Apologizing for America’s Mistakes is not Un-American

Columnist Gary Younge is spot on when he states that apologizing for America’s mistakes is not un-American. In fact, recognizing and working to rectify America’s shortcomings is precisely the patriotic thing to do. So when President Obama offers apologies to Afghanistan when we burn Korans, or when a U.S. soldier goes on a shooting rampage killing 16 Afghans, in an attempt to defuse escalating violence abroad I say kudos. Why do I say that? Because even though I consider Obama possibly the worst president in American history I’m not a bigot and, therefore, don’t decry the positive actions of my opponents in the name of misplaced tribal loyalties. Unfortunately, those on the right seem more interested in engaging in polarizing rhetoric than in giving credit where credit is due. In Romney’s words:

“Never before in American history has its president gone before so many foreign audiences to apologize for so many American misdeeds, both real and imagined. It is his way of signalling to foreign countries and foreign leaders that their dislike for America is something he understands and that is, at least in part, understandable. There are anti-American fires burning all across the globe; President Obama’s words are like kindling to them.”

Strange words. Am I to believe that it was Obama’s formal apology for the American military’s Koran burning that lead to the subsequent riots and violence and not, perhaps, the Koran burnings themselves? To say nothing of the remarks made by Gingrich and others like him demanding that Afghanistan should be the ones apologizing to us. Remember that, should our military ever accidentally burn a pile of Bibles like they “accidently” burned Korans then its the Christians who owe our government an apology. Ridiculous.

On the same issue of Koran burning Rick Santorum recently argued that Obama’s apology over the US military burning Korans in Afghanistan, showed weakness:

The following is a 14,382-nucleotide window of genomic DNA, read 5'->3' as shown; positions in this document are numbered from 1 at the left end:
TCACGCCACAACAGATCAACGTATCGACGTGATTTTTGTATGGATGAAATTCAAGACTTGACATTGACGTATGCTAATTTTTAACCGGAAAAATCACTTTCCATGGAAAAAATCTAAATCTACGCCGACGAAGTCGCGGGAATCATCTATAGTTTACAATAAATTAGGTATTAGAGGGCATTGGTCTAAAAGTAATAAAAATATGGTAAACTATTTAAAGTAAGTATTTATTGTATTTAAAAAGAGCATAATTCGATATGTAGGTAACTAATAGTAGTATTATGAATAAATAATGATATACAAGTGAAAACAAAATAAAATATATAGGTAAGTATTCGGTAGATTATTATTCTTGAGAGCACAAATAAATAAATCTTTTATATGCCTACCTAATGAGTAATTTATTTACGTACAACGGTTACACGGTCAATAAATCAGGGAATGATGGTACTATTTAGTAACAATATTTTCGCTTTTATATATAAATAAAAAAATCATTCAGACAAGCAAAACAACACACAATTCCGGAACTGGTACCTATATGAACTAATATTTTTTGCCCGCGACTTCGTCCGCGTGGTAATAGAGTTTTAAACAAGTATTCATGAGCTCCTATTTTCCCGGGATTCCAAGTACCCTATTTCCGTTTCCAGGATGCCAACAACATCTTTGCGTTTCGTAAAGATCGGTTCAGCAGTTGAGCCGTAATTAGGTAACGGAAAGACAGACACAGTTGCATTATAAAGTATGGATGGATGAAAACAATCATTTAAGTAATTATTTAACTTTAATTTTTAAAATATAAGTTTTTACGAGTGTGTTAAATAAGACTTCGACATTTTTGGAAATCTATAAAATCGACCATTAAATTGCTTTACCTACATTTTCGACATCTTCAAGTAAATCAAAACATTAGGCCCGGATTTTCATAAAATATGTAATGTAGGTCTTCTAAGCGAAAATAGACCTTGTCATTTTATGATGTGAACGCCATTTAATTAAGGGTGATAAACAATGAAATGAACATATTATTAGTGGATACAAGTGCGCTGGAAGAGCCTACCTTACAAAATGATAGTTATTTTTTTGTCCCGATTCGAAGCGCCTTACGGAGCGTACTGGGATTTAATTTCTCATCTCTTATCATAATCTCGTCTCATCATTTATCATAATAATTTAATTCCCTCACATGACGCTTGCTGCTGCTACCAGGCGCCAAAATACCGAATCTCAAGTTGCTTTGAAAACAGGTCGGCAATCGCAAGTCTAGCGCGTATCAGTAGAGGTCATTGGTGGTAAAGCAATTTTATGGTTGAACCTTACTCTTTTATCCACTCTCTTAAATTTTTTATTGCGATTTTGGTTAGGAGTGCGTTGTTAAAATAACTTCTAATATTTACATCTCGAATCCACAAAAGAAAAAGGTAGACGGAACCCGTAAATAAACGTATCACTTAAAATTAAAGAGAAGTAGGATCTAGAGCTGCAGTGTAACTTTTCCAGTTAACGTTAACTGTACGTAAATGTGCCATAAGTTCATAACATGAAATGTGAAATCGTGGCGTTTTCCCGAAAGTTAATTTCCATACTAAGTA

“It suggests that there is somehow blame, this is somehow that we did something wrong in the sense of doing a deliberate act wrong. I think it shows that we are – that I think it shows weakness.”

Even if our military’s Koran burning really was accidental blame still exists. The Koran is sacred to the 1.7 billion Muslims of the world just as the Bible is sacred to Christians and apologizing for their destruction shows integrity not weakness. Some things are more important than cowardly attempts at saving face.


3 thoughts on “Apologizing for America’s Mistakes is not Un-American

  1. “The Koran is sacred to the 1.7 billion Muslims of the world just as the Bible is sacred to Christians…”

    (Sigh) Oh, fer gosh sakes…

    Anyhow–might the following be submitted for your thoughtful consideration?

    “Tis Sacrilege for us to Take Advantage of the Blind”

    (BTW, Mr. Fernandez’s “Belmont Club” blog comes highly recommended for anyone trying their best to stay abreast of current events [among other things…])

    • Thanks for the link. This certainly makes the offense far less grievous than I first perceived in that our military almost certainly had good intentions in abiding by what they thought was sharia law. However, they still disposed of the Korans improperly and therefore offering an apology remains in no way wrong – which was the point of this post.

  2. Absolutely. Since when does having good intentions preclude an apology for a goof? Don’t we
    say “I’m sorry” when we inadvertently bump into people? What’s this “saving face” and “not showing weakness” horsecrap?

    And if a third party shoots our men down over it, that’s a separate issue, and one which requires a separate accounting. It does NOT relieve us of the common courtesy of an apology and an explanation for the Koran incident. What the Afghan government THEN says and does about the shooter will be a reflection on THEIR character.

    That said, we now have the tragedy of the homicidal rampage of one of our soldiers to deal with.
    The war crime slaughter of fifteen innocents (including nine children) must be dealt with. The individual involved needs to be brought to justice under our Military Code and imprisoned for life without parole. And I would suggest that a camera be placed in his cell so that the Afghans can monitor him once a day for a few seconds at a random time of their choosing (with a 2 minute warning bell) to assure them that we have indeed meted out justice for this crime. The individual should be informed that if he misbehaves on camera during that time, the two minute warning will be withdrawn.

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